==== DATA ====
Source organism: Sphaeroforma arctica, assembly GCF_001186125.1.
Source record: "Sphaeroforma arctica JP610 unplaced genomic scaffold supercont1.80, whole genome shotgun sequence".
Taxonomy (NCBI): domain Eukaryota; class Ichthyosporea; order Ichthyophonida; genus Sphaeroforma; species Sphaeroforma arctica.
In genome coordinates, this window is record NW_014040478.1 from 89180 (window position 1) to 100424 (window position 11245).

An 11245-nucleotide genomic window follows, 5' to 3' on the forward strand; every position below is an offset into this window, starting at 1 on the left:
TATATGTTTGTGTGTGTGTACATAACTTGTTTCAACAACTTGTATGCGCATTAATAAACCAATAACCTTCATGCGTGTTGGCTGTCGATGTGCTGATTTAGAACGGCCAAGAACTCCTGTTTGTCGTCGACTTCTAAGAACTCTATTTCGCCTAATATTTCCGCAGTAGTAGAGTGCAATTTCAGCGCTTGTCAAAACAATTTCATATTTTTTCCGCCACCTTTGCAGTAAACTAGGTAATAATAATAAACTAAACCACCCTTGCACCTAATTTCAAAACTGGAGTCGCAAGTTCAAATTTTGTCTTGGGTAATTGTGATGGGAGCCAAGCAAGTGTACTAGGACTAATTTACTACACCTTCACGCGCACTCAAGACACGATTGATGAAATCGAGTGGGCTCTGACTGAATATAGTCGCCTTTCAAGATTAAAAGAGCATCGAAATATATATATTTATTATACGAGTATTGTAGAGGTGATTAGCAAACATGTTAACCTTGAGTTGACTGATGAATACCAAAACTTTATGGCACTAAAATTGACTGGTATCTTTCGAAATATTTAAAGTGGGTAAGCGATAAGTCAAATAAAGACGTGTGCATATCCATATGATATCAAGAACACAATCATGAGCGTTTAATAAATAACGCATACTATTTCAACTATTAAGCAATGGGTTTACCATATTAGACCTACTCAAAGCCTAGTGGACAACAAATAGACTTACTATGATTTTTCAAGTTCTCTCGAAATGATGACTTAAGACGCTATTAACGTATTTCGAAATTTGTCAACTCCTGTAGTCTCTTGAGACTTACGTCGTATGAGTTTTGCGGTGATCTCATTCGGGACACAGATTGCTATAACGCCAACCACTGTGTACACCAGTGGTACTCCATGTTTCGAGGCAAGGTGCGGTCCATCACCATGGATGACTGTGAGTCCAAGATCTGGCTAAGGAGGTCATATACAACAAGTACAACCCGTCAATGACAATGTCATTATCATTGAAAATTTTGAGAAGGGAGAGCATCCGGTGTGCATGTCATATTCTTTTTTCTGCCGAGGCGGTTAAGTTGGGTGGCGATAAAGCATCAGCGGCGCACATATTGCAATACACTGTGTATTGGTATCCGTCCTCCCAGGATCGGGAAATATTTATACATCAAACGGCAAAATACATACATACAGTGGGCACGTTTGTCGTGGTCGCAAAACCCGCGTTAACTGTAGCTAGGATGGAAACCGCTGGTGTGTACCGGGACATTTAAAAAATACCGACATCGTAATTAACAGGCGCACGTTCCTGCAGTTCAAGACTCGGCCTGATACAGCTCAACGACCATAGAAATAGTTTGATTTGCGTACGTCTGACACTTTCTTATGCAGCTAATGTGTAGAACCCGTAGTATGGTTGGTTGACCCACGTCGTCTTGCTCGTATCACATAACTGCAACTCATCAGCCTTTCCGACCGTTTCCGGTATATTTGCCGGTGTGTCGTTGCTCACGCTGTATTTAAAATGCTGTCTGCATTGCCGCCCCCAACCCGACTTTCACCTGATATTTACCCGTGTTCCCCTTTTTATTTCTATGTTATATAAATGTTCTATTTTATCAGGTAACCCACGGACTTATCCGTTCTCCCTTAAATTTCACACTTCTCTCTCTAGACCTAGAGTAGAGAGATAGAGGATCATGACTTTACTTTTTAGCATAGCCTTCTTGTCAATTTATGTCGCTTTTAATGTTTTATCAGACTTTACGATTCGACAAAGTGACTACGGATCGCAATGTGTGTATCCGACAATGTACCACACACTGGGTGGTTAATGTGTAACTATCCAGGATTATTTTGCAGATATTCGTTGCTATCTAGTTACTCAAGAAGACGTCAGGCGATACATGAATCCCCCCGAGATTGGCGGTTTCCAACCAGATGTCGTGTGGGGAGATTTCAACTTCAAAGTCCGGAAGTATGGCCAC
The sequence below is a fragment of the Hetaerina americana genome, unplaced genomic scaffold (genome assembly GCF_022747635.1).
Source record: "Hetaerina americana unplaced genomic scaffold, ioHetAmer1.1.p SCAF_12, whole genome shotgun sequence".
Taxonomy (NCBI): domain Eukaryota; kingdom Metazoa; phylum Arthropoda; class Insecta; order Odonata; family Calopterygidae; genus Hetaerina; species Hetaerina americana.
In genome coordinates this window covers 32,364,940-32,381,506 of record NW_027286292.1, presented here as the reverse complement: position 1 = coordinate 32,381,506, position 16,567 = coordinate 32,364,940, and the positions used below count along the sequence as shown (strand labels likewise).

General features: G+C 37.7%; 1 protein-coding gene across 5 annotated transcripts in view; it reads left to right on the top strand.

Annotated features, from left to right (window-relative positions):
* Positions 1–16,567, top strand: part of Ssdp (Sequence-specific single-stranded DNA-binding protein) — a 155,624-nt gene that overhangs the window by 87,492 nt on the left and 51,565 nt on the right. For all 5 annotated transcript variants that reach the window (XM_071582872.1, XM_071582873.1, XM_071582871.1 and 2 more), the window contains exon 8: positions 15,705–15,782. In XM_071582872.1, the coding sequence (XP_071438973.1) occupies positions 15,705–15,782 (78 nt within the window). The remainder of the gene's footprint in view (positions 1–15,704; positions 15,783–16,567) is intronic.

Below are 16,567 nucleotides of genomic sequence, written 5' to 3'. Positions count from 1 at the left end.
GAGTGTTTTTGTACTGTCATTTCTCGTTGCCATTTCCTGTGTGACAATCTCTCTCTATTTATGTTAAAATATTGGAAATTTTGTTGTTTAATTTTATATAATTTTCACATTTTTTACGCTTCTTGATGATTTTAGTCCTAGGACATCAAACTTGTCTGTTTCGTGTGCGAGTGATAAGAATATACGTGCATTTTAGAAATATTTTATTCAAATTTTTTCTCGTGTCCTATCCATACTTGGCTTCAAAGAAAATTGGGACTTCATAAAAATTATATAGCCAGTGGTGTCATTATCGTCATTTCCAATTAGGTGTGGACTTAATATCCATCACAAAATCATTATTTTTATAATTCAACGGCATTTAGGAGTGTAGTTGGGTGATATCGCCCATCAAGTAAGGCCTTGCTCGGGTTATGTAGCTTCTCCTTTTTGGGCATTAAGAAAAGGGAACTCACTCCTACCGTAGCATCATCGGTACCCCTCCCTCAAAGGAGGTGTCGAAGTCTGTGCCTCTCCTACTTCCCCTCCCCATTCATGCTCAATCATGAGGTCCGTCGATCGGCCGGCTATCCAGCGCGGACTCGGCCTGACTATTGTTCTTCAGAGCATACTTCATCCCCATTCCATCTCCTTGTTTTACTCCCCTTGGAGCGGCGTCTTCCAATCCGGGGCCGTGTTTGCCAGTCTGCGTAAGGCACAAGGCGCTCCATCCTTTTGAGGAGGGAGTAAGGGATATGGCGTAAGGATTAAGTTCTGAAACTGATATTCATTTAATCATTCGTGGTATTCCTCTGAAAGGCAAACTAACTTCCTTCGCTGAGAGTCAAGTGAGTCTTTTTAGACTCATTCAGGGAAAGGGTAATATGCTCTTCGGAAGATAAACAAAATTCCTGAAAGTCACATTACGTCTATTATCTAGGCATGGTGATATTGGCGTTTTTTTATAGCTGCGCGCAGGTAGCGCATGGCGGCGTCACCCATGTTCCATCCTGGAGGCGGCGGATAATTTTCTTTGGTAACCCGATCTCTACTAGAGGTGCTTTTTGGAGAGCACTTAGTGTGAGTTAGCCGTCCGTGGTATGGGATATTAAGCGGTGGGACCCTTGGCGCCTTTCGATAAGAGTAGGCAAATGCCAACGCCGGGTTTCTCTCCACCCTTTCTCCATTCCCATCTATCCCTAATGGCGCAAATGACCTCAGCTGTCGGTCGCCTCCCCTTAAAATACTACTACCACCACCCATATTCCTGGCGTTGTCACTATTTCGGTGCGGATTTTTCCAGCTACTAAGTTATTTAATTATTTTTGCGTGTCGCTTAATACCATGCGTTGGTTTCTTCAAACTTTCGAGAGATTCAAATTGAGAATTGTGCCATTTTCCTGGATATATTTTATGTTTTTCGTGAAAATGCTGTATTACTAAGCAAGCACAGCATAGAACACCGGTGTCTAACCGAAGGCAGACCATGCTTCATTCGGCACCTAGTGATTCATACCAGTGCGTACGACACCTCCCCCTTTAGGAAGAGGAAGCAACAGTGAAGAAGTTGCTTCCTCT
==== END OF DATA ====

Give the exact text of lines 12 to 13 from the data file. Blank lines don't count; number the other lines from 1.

Annotated features, from left to right (window-relative positions):
* Positions 1–16,567, top strand: part of Ssdp (Sequence-specific single-stranded DNA-binding protein) — a 155,624-nt gene that overhangs the window by 87,492 nt on the left and 51,565 nt on the right. For all 5 annotated transcript variants that reach the window (XM_071582872.1, XM_071582873.1, XM_071582871.1 and 2 more), the window contains exon 8: positions 15,705–15,782. In XM_071582872.1, the coding sequence (XP_071438973.1) occupies positions 15,705–15,782 (78 nt within the window). The remainder of the gene's footprint in view (positions 1–15,704; positions 15,783–16,567) is intronic.